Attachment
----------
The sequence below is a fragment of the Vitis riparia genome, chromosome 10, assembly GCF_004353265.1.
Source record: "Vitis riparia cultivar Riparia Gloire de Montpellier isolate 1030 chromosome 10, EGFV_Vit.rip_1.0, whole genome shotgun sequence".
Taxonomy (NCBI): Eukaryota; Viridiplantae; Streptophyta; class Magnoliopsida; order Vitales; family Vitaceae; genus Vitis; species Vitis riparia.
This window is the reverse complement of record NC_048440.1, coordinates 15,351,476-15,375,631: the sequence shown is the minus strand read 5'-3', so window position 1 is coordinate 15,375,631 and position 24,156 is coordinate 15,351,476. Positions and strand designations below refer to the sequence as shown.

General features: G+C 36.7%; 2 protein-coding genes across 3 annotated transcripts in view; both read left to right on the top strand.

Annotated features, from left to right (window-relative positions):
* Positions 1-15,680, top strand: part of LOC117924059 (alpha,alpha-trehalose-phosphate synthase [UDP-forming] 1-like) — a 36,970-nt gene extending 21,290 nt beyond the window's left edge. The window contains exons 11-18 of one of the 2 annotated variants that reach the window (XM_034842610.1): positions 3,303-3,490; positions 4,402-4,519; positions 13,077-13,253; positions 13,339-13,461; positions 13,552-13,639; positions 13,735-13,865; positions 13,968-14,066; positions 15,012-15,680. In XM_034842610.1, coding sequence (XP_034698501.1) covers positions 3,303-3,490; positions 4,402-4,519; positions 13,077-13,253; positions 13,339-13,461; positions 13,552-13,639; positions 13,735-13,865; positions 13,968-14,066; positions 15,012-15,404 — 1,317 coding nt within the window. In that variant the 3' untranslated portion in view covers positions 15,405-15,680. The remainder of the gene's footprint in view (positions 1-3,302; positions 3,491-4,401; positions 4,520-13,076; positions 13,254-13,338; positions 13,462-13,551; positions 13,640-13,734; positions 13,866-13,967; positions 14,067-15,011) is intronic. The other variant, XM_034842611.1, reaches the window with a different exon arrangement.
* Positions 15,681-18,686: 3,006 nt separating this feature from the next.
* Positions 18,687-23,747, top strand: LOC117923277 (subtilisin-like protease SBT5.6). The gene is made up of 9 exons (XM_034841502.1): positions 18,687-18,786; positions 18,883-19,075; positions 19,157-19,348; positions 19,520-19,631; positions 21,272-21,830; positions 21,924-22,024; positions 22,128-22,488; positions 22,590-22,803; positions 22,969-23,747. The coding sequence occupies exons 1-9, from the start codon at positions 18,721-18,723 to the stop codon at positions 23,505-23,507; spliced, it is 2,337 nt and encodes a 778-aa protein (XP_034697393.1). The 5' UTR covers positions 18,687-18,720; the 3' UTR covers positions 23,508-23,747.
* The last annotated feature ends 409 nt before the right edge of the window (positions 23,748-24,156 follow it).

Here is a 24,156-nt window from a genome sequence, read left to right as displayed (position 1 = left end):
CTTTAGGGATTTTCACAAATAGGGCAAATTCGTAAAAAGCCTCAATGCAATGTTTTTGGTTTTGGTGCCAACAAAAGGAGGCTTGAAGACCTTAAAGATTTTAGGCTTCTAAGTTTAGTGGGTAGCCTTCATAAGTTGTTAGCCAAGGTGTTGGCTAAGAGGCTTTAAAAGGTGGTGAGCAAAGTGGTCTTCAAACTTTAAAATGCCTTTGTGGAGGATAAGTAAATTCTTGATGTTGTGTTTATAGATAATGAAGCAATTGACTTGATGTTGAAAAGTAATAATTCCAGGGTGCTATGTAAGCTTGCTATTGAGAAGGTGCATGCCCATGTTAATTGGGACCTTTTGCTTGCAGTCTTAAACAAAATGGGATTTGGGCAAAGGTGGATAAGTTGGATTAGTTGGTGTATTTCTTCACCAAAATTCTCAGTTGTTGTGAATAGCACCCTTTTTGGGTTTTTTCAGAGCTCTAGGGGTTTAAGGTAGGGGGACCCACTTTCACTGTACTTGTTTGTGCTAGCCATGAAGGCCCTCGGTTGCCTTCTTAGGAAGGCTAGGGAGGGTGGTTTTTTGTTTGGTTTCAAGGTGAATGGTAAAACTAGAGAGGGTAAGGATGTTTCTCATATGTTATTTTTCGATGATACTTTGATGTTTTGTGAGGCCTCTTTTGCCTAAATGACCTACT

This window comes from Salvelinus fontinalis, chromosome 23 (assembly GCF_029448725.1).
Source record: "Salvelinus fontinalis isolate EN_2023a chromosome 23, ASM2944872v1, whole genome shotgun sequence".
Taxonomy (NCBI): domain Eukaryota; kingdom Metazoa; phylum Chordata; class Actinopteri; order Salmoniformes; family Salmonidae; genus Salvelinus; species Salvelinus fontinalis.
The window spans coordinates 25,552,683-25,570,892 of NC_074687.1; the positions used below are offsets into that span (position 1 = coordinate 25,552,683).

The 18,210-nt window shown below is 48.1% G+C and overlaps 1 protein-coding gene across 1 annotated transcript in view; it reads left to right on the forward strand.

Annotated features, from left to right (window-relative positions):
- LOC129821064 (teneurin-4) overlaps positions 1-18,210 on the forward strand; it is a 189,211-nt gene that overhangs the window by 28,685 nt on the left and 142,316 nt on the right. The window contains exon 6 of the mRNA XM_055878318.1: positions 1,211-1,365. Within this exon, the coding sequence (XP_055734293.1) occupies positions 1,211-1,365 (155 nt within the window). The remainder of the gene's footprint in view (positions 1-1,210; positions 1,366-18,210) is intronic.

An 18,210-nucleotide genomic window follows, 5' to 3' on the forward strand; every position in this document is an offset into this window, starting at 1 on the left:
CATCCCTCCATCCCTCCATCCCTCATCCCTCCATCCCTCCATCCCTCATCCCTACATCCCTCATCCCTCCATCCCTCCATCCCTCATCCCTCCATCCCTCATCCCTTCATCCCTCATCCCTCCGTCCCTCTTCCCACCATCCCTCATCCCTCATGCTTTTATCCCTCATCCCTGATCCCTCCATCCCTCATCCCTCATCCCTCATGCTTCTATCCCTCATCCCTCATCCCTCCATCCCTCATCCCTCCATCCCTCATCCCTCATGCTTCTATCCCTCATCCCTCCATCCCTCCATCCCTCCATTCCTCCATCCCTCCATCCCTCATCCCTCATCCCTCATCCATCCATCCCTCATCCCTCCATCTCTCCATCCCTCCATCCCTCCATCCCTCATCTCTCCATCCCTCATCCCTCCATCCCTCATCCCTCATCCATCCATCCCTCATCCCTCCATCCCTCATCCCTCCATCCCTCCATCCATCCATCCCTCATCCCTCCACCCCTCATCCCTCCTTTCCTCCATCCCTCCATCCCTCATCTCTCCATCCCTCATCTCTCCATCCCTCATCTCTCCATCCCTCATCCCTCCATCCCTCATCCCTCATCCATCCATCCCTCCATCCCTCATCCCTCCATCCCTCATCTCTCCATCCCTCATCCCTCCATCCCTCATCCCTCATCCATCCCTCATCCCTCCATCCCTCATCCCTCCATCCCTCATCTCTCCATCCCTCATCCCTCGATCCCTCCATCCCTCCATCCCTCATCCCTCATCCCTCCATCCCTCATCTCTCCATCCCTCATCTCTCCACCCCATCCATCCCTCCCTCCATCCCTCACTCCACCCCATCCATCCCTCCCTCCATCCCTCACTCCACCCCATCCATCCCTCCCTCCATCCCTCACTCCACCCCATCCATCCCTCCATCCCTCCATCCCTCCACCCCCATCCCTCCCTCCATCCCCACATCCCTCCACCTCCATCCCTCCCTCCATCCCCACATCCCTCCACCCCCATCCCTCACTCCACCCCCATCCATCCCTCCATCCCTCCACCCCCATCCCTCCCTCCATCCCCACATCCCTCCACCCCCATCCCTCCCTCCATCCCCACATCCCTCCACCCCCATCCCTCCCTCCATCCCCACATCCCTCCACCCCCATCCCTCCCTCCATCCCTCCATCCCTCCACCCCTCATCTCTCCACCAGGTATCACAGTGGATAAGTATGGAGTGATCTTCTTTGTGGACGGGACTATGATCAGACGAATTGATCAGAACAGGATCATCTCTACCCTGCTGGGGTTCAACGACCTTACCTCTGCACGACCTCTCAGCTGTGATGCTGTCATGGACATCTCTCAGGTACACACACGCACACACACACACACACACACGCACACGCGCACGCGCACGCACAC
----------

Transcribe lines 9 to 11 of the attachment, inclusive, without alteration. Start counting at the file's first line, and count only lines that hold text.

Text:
* Positions 18,687-23,747, top strand: LOC117923277 (subtilisin-like protease SBT5.6). The gene is made up of 9 exons (XM_034841502.1): positions 18,687-18,786; positions 18,883-19,075; positions 19,157-19,348; positions 19,520-19,631; positions 21,272-21,830; positions 21,924-22,024; positions 22,128-22,488; positions 22,590-22,803; positions 22,969-23,747. The coding sequence occupies exons 1-9, from the start codon at positions 18,721-18,723 to the stop codon at positions 23,505-23,507; spliced, it is 2,337 nt and encodes a 778-aa protein (XP_034697393.1). The 5' UTR covers positions 18,687-18,720; the 3' UTR covers positions 23,508-23,747.
* The last annotated feature ends 409 nt before the right edge of the window (positions 23,748-24,156 follow it).

Here is a 24,156-nt window from a genome sequence, read left to right as displayed (position 1 = left end):